Giant Toad, also known as Bufo, Cane, or Marine Toad

Rhinella Marinus (formerly Bufo Marinus) is the scientific name for the invasive toad found throughout much of the southern half of Florida. This problematic invader is a huge brown to grayish-brown toad with a creamy yellow belly and deeply-pitted parotoid glands extending down the back. Adult giant toads generally range in size from 6 to 9in (15 to 23cm), but may get larger. They are replacing the native southern toad (Bufo terrestris) in the cities of southern Florida. It was originally released in the U.S. in sugar cane fields to help control “white grubs,” larvae of pest Scarabaeidae. The toad became established in southern Florida as result of accidental release of about 100 specimens from the stock of a pet dealer at Miami airport in 1955, and by subsequent releases by pet dealers in the 1960s.

Cane toads are omnivores that will eat insects, vegetation, small birds, other toads or frogs, lizards, small mammals, and snakes. If available, cane toads have been known to be attracted to and eat human table scraps and are attracted to pet food. Bufo’s are attracted to dogs’ watering dishes, and may sit in the rim long enough to leave enough toxin to make a dog ill. It’s generally recommended to not leave dog food outside, especially at night, for this reason.

Why is the Giant (Cane, Bufo, Marine) Toad such a problem?

When this non-native species is threatened or handled, it secretes a highly toxic milky substance from its large parotoid glands at the back of its head, behind the ears. This secretion can burn your eyes, may irritate your skin, and can kill cats and dogs if they ingest the secretion. Symptoms of this Toad poisoning in pets include drooling, head-shaking, crying, loss of coordination, and, in more serious cases, convulsions. The dog’s (or cat’s) gums often turn red, an indicator used by veterinarians to distinguish toad poisoning from epilepsy. For this reason, pet owners should be familiar with their pet’s normal gum color.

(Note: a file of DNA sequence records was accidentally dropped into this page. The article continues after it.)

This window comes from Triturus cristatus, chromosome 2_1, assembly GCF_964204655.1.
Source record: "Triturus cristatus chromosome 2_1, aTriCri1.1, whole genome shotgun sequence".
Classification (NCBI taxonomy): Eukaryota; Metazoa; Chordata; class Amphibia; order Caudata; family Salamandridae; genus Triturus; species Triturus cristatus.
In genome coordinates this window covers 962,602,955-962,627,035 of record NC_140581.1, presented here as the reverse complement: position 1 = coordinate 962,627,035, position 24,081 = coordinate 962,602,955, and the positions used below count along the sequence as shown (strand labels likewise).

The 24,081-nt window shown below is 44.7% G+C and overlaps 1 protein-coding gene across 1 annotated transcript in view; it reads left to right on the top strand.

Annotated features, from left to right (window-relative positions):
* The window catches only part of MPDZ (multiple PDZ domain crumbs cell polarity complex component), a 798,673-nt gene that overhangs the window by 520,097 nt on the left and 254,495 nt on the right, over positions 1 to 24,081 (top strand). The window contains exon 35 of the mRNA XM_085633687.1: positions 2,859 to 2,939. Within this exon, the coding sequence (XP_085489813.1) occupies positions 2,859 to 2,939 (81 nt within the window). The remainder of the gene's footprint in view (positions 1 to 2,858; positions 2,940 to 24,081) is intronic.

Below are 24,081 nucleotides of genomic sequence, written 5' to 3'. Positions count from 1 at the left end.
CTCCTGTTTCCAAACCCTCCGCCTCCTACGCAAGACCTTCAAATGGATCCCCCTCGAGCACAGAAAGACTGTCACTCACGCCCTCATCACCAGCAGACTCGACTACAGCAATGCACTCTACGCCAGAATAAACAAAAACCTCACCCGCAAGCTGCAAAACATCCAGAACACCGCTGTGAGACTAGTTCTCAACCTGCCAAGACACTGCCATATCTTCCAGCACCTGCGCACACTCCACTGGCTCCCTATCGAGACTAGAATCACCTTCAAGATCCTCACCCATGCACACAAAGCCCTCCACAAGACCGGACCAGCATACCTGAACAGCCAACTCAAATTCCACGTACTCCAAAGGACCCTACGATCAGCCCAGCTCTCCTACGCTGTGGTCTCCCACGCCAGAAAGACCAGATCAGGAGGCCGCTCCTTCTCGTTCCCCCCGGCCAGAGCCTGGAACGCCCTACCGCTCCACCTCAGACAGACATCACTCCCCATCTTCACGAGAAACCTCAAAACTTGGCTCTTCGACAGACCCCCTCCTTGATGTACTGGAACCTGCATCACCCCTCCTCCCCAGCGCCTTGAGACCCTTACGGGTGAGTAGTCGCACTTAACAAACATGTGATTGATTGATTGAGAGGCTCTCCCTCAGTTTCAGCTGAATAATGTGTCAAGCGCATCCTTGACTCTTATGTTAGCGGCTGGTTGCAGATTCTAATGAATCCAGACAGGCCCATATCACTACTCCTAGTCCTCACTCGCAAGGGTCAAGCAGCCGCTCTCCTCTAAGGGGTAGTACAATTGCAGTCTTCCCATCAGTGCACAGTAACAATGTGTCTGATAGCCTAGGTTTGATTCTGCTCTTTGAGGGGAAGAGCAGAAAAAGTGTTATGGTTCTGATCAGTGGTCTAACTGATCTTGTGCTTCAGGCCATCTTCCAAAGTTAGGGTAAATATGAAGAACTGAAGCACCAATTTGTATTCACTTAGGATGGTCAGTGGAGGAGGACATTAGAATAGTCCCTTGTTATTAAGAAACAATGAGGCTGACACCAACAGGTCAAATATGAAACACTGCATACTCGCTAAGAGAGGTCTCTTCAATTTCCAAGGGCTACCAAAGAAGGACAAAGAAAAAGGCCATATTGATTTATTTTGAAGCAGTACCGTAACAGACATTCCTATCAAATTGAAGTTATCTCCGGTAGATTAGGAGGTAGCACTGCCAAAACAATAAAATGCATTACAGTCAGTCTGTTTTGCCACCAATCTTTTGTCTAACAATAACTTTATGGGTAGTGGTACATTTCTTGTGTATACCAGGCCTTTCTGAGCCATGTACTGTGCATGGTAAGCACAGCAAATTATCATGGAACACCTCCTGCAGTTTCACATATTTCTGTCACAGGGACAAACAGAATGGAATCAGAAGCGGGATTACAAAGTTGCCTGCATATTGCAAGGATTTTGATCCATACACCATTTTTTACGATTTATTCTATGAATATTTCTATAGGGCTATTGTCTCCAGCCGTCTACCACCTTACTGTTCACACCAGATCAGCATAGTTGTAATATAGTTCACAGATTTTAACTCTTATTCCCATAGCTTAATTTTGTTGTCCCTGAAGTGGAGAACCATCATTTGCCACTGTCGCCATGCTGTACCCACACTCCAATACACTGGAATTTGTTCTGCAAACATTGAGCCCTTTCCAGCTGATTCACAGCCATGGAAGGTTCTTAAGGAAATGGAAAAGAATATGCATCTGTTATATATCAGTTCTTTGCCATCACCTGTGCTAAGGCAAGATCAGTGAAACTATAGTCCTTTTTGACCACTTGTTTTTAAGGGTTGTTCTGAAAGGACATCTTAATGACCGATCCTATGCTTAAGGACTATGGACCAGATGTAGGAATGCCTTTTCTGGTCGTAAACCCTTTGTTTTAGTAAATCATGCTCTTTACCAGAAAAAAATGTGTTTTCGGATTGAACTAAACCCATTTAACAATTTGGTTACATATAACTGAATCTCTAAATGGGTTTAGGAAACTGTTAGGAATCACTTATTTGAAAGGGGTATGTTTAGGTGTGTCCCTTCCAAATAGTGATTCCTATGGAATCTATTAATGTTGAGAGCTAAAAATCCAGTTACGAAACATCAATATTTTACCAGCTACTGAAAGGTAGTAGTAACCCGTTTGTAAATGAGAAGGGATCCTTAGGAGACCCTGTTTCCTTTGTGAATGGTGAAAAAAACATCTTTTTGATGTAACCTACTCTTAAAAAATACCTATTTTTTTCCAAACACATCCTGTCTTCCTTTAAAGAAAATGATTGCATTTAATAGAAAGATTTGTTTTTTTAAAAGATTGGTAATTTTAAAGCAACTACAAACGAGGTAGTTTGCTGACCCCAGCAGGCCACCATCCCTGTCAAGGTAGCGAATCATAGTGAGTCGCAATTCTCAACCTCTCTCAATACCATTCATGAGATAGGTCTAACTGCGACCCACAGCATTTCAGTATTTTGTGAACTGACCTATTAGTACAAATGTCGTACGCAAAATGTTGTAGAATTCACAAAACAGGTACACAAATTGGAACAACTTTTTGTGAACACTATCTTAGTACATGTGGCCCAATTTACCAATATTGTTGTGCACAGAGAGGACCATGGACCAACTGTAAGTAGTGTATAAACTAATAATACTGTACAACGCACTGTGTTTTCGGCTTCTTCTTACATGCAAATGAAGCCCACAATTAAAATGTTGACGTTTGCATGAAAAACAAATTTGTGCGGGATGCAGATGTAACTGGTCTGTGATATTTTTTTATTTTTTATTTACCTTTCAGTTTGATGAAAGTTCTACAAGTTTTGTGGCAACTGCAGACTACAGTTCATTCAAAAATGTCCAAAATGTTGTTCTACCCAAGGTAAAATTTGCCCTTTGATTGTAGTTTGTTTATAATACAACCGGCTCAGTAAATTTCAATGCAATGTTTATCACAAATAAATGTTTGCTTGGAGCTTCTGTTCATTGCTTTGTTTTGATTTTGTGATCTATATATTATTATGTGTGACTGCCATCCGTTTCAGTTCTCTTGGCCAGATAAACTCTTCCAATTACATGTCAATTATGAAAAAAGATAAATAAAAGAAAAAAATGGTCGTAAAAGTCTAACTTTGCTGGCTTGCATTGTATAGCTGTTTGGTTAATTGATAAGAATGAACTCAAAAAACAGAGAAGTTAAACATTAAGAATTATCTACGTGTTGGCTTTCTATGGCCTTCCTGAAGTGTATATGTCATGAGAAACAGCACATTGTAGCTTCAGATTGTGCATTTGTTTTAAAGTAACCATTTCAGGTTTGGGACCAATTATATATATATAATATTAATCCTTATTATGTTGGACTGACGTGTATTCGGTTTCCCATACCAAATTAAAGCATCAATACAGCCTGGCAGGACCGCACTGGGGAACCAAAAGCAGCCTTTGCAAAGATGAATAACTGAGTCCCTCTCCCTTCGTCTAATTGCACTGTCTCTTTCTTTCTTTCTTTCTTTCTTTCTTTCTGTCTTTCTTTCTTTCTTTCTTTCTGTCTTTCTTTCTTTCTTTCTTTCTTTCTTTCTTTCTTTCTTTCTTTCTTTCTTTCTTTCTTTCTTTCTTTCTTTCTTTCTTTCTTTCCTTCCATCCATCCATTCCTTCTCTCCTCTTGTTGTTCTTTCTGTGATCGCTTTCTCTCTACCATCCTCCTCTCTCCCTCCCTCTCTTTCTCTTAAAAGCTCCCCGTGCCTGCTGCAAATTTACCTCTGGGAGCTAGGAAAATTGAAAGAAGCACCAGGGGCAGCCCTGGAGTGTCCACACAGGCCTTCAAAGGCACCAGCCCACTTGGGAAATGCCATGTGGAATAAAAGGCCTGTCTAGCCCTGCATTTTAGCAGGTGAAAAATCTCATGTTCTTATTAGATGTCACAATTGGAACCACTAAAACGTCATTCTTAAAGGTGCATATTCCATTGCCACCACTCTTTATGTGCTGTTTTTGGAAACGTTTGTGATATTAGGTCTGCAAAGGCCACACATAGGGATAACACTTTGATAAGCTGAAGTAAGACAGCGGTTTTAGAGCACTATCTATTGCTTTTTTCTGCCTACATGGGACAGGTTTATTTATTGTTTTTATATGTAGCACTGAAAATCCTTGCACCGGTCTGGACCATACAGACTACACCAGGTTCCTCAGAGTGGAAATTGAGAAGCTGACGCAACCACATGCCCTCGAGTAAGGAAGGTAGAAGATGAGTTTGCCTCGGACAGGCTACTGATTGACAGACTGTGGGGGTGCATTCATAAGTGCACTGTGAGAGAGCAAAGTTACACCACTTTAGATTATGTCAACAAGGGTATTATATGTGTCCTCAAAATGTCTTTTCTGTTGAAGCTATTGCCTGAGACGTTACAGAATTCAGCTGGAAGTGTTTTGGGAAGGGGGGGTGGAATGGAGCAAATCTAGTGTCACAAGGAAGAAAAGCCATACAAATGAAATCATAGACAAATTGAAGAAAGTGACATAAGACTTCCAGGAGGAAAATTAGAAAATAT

Treatment: If you suspect toad poisoning, get a hose and run water in the side of the dog’s/cat’s mouth, pointing the animal’s head downward so water isn’t swallowed. Rub the gums and mouth to remove the toxin. This treatment is usually successful, but call your veterinarian immediately.

These toads are seen mostly during the rainy season (late May to mid October) and most often at night, near lighted areas, as they are attracted by the bugs. They are seen much less frequently during daylight hours, but can be found hiding under vegetation. One of the ways to reduce toads in your yard is to eliminate potential food sources like pet food.

Credit: USGS/Florida Integrated Science Center

What is Ennds doing to help control the invasive toads?

All of us at Ennds are pet and animal lovers, so we take the invasive giant, bufo, marine, cane toad very seriously because of the risk to our beloved dogs and cats. The toads are also a significant threat to the native Southern Toad, so it’s important when removing them to identify them properly as the picture to the left shows. We have been working to eliminate the toads in our neighborhoods whenever encountered and are working to educate the public on the dangers of the toad to pets, how to identify them properly, and the need to eradicate when possible.

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